Tell us some of your favourite books.

Innovator’s Dilemma by Clay Christensen. He, unfortunately, passed away a few days ago

Zero to One by Peter Thiel. A friend of mine shared notes of Peter Thiel’s class on which the book is based. At the time – I thought it was the best stuff I have ever read. Anyone who loves the book should try and find the original class notes. 

All of Noah Harari’s books. I think he’s the most interesting writer I know. 

Siddhartha by Herman Hesse is also one of my favourites.

What are your hobbies?

I love reading books on weekends. My reading habit is probably something I’m most happy about. I also love listening to EDM music (I try going for one EDM festival once every 2 years) and playing football. Recently – I have found lifting weights to be a little more effective in improving my fitness levels over running/playing football. 

How do you increase your market knowledge?

The market is 90% noise and 10% substance. I don’t track the markets. I track business models, ideas and trends, mostly via books and conversations with CEOs/entrepreneurs. 

Are you bullish on Small and Midcap space in 2020? What sectors are you betting on? 

I am bullish on equities in general. An investor should not pick and choose sectors or themes (small, mid, etc.). He/she should have the relevant ones (as per risk profile) and rebalance once a year or so. It’s the only proven way of creating wealth. 

Betting on a theme or a sector is market timing, and countless studies have proven that market timing leads to more damage than gain. 

With the advent of discount brokerages such as 5Paisa, Zerodha, Upstox and Fryers, where do you see premium brokers such as Motilal Oswal, Sharekhan and others headed in the near future? 

In the US, – there are discount brokers, and there are full-service brokers. 

I have travelled wide and far in India, and if you go to Tier II and III cities – people still need relationship managers (someone to talk to). 

Who are your role models in investing and in life?

My role models in investing are Warren Buffett and Howard Marks. Both are actually quite similar in approach, and both write beautifully. Hopefully, I can invest like them and also write like them 🙂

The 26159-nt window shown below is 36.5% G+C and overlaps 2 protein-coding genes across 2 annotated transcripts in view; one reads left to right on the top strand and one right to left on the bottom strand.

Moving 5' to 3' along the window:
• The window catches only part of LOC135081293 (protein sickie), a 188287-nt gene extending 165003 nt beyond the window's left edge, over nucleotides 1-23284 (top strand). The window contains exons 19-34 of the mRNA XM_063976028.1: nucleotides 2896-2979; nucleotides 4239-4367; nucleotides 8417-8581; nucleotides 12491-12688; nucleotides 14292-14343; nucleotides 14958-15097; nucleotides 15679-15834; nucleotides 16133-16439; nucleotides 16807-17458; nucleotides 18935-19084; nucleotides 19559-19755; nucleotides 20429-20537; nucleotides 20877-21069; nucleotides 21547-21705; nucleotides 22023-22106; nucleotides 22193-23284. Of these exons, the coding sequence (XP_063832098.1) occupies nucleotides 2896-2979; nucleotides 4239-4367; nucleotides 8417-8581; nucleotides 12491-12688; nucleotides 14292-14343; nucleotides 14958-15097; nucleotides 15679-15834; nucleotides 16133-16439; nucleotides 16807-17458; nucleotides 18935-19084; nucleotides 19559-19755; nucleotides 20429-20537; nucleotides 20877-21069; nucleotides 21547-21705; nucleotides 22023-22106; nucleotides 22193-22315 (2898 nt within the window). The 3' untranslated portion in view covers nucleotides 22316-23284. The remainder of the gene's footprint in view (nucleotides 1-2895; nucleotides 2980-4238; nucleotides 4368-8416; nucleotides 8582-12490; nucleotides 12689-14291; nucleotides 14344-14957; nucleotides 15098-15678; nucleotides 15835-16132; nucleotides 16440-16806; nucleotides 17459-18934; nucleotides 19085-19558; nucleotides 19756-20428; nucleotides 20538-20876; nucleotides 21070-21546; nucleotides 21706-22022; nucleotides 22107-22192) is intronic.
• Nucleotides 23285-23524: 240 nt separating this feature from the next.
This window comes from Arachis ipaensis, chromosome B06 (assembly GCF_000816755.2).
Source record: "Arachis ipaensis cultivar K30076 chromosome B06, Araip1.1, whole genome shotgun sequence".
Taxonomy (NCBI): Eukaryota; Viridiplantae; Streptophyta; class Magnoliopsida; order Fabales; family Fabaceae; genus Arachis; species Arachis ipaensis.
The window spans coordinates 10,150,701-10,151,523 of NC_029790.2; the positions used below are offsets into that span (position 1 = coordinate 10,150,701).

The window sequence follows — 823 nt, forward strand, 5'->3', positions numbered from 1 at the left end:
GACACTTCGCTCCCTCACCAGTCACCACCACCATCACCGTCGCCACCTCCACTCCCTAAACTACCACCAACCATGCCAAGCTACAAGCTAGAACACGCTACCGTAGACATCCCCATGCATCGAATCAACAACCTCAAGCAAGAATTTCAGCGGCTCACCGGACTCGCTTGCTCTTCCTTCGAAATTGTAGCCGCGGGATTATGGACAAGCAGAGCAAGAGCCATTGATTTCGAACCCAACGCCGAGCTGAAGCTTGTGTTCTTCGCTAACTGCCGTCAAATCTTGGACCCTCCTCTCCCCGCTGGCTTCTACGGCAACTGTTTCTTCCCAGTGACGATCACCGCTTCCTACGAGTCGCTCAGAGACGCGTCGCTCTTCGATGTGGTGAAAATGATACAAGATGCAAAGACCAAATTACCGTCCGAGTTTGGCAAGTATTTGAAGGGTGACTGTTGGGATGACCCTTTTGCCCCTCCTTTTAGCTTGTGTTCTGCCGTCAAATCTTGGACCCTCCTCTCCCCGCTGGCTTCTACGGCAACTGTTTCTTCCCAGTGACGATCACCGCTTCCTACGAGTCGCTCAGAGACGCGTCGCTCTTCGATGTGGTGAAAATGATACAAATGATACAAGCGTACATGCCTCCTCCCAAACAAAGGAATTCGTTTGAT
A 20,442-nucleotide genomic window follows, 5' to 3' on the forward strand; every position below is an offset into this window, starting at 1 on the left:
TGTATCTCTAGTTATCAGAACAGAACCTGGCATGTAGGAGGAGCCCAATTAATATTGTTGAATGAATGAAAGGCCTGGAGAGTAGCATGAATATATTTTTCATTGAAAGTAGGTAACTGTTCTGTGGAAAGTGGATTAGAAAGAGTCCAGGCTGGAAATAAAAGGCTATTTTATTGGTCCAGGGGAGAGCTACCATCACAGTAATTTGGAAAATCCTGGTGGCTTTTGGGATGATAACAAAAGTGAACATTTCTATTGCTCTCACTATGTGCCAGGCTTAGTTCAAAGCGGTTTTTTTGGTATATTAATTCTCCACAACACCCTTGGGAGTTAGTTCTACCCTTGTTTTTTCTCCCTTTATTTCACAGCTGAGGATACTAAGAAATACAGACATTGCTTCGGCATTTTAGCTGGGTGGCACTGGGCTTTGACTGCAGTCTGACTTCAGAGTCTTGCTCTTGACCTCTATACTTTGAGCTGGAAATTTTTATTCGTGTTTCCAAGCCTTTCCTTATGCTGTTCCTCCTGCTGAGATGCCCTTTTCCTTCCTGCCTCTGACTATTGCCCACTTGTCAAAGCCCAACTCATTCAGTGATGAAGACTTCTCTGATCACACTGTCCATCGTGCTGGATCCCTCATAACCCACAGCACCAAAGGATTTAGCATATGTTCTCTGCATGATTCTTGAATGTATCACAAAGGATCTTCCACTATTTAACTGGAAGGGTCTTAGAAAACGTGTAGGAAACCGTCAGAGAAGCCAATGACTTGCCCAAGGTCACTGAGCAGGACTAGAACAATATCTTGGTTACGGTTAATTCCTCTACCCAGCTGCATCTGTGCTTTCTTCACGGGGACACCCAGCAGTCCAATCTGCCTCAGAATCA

I don’t have role models in life – I tend to pick and choose characteristics I like (and respect) from multiple people. 

What are your thoughts on Disruptions – What do you think of them and how do you evaluate if a business you are looking at as a prospective investment won’t get disrupted easily? Also, what correlation do you draw between today’s disruptions and the cash burn that happens to cause this? 

I think disruption happens when incumbents stop losing sight of the customer or customers’ changing preferences. Big companies today have a huge legacy problem + the big size makes it hard for them to be agile and adapt to changing customer preferences. That’s why you are seeing so many startups doing well today. 

I think my biggest issue with the current way startups are run the over-emphasis on customer acquisition and little to no emphasis on revenue. The real disruption will happen when these smaller tech players who have changed behaviour start making large sums of money. 

Some worldly wisdom & advice you would like to give to younger people who have just started earning/saving/investing in the financial freedom journey?

Start as early as possible – the trick to investing is not making the right stock or fund purchase. It is to invest as early as possible. Warren Buffett started investing at age 11, and his biggest regret is not starting sooner. The money you invest today will start multiplying every year, 10-15 years from now. That’s the power of compounding. 

The above is for educational and informational purposes only. It is not an endorsement or a stock recommendation. The author may be holding the securities mentioned above. Do your independent and thorough research before investing.